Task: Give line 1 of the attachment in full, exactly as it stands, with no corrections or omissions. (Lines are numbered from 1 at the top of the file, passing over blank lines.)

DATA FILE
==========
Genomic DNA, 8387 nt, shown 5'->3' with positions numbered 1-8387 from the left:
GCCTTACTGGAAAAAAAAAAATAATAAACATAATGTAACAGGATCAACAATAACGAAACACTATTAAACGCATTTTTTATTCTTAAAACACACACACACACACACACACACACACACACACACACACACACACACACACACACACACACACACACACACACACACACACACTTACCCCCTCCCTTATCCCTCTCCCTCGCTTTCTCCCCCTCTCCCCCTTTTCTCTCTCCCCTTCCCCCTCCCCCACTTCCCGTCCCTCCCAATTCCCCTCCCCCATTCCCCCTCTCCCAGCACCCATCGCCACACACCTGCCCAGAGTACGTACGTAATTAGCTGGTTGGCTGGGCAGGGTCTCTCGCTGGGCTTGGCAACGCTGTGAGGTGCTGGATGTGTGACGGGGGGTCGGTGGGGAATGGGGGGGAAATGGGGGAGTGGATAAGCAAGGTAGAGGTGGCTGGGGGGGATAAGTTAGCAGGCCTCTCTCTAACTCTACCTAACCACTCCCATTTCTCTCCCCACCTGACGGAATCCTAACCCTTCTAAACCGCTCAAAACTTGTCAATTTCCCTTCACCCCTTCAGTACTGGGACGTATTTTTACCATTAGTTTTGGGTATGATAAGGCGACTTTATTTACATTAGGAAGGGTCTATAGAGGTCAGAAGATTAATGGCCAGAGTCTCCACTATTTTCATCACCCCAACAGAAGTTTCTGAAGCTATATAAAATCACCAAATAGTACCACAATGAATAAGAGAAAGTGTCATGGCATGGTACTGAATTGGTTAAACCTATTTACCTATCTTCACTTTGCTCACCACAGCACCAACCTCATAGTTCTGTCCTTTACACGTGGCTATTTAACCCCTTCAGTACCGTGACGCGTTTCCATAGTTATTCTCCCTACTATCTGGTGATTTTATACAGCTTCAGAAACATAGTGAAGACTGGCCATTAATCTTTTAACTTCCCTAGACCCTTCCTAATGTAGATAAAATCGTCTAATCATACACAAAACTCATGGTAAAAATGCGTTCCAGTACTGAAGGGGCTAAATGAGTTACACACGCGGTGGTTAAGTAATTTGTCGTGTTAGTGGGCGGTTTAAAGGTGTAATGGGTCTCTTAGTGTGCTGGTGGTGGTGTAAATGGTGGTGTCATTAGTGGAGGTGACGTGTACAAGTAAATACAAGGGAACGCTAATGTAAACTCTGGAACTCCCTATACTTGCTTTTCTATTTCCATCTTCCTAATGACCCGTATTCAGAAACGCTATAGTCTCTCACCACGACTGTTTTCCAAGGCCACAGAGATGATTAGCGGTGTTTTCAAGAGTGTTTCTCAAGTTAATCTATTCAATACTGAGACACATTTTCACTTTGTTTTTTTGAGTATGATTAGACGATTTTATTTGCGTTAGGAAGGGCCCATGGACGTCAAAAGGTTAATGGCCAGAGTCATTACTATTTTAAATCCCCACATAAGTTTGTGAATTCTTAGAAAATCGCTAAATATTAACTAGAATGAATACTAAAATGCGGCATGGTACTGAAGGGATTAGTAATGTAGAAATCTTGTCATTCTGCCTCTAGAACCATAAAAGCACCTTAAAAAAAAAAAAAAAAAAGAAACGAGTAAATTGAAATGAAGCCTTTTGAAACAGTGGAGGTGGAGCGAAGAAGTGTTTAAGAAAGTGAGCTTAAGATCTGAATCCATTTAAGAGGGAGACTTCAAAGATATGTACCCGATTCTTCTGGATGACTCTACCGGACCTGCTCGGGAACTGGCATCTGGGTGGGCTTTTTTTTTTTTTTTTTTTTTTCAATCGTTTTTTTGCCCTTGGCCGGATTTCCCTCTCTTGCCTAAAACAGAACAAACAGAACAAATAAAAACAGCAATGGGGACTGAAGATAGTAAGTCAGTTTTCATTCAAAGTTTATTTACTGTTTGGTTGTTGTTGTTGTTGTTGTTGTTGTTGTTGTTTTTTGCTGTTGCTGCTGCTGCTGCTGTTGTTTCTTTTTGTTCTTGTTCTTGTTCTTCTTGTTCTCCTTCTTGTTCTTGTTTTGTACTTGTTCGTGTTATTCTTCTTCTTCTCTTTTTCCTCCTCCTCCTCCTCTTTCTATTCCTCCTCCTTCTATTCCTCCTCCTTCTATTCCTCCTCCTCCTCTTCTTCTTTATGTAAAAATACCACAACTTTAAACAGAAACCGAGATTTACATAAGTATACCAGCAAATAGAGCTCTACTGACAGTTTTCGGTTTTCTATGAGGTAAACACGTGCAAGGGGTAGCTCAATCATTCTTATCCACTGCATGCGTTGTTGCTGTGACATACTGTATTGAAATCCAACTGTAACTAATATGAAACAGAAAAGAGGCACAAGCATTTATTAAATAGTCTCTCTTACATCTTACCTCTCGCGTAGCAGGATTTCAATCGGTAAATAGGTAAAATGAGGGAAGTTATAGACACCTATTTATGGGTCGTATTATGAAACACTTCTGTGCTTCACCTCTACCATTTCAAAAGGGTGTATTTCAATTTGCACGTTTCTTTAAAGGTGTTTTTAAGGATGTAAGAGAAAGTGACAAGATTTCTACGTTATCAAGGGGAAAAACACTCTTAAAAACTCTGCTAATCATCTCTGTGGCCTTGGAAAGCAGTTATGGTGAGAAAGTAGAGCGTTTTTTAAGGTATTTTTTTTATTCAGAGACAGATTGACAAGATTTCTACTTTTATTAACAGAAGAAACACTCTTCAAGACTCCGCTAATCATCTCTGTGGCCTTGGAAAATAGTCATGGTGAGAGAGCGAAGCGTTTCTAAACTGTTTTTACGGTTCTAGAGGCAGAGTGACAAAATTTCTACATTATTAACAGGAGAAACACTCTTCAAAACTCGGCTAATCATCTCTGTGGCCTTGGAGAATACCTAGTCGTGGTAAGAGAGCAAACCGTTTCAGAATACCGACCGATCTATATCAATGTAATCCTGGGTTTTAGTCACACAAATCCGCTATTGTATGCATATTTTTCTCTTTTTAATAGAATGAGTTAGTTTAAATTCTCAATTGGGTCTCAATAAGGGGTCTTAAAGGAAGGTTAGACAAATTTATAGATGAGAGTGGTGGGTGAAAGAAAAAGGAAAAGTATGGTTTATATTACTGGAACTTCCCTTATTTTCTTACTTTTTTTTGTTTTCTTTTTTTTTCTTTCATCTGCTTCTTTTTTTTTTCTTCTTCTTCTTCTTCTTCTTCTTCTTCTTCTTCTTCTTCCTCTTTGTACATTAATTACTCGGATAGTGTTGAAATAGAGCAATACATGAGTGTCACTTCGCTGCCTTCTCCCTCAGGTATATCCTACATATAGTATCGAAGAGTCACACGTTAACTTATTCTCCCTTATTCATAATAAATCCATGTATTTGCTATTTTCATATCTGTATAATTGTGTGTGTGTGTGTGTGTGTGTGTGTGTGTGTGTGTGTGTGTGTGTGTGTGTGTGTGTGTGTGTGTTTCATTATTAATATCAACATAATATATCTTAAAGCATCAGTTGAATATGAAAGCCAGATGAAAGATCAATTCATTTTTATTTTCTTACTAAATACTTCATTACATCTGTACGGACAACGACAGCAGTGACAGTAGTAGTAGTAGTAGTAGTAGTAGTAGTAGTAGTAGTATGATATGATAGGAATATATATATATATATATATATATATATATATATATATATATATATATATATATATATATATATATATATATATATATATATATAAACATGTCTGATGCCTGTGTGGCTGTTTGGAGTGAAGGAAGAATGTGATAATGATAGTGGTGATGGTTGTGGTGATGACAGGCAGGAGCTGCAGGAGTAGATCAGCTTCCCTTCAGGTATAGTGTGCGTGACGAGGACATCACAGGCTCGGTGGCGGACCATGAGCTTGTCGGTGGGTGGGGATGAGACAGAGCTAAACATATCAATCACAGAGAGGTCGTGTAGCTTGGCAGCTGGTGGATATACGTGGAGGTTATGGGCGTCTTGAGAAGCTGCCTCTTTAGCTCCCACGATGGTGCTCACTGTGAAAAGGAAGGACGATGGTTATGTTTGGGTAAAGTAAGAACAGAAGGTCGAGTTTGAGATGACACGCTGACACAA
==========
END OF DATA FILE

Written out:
Genomic DNA, 8387 nt, shown 5'->3' with positions numbered 1-8387 from the left: